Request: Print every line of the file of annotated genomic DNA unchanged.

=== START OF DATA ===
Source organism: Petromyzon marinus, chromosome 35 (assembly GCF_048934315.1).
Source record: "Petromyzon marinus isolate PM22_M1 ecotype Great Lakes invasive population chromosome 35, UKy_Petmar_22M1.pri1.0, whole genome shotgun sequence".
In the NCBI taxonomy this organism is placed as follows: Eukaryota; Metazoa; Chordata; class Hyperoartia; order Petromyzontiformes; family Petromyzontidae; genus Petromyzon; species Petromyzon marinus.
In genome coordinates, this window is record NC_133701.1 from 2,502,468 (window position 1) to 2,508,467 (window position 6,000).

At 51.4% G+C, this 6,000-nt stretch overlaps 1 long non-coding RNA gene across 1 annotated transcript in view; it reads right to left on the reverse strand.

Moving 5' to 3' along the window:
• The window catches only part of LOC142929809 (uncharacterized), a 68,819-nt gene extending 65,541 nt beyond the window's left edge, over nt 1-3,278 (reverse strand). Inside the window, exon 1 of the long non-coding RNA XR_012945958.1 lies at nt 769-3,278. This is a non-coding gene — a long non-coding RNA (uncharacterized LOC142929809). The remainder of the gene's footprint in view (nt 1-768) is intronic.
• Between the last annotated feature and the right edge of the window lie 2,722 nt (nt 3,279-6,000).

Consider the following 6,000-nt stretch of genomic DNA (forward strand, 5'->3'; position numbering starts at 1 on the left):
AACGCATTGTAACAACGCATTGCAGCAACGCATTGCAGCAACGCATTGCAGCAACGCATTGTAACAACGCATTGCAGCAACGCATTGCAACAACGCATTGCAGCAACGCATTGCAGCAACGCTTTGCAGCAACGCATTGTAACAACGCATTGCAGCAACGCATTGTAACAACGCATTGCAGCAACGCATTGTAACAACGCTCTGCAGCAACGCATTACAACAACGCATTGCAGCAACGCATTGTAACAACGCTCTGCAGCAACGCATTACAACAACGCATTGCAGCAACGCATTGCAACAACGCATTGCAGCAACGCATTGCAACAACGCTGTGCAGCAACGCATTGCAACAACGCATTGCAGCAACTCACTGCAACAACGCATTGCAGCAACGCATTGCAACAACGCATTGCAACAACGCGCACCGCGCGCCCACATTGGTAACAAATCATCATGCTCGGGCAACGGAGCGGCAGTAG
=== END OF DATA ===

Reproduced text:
Source organism: Petromyzon marinus, chromosome 35 (assembly GCF_048934315.1).
Source record: "Petromyzon marinus isolate PM22_M1 ecotype Great Lakes invasive population chromosome 35, UKy_Petmar_22M1.pri1.0, whole genome shotgun sequence".
In the NCBI taxonomy this organism is placed as follows: Eukaryota; Metazoa; Chordata; class Hyperoartia; order Petromyzontiformes; family Petromyzontidae; genus Petromyzon; species Petromyzon marinus.
In genome coordinates, this window is record NC_133701.1 from 2,502,468 (window position 1) to 2,508,467 (window position 6,000).

At 51.4% G+C, this 6,000-nt stretch overlaps 1 long non-coding RNA gene across 1 annotated transcript in view; it reads right to left on the reverse strand.

Moving 5' to 3' along the window:
• The window catches only part of LOC142929809 (uncharacterized), a 68,819-nt gene extending 65,541 nt beyond the window's left edge, over nt 1-3,278 (reverse strand). Inside the window, exon 1 of the long non-coding RNA XR_012945958.1 lies at nt 769-3,278. This is a non-coding gene — a long non-coding RNA (uncharacterized LOC142929809). The remainder of the gene's footprint in view (nt 1-768) is intronic.
• Between the last annotated feature and the right edge of the window lie 2,722 nt (nt 3,279-6,000).

Consider the following 6,000-nt stretch of genomic DNA (forward strand, 5'->3'; position numbering starts at 1 on the left):
AACGCATTGTAACAACGCATTGCAGCAACGCATTGCAGCAACGCATTGCAGCAACGCATTGTAACAACGCATTGCAGCAACGCATTGCAACAACGCATTGCAGCAACGCATTGCAGCAACGCTTTGCAGCAACGCATTGTAACAACGCATTGCAGCAACGCATTGTAACAACGCATTGCAGCAACGCATTGTAACAACGCTCTGCAGCAACGCATTACAACAACGCATTGCAGCAACGCATTGTAACAACGCTCTGCAGCAACGCATTACAACAACGCATTGCAGCAACGCATTGCAACAACGCATTGCAGCAACGCATTGCAACAACGCTGTGCAGCAACGCATTGCAACAACGCATTGCAGCAACTCACTGCAACAACGCATTGCAGCAACGCATTGCAACAACGCATTGCAACAACGCGCACCGCGCGCCCACATTGGTAACAAATCATCATGCTCGGGCAACGGAGCGGCAGTAG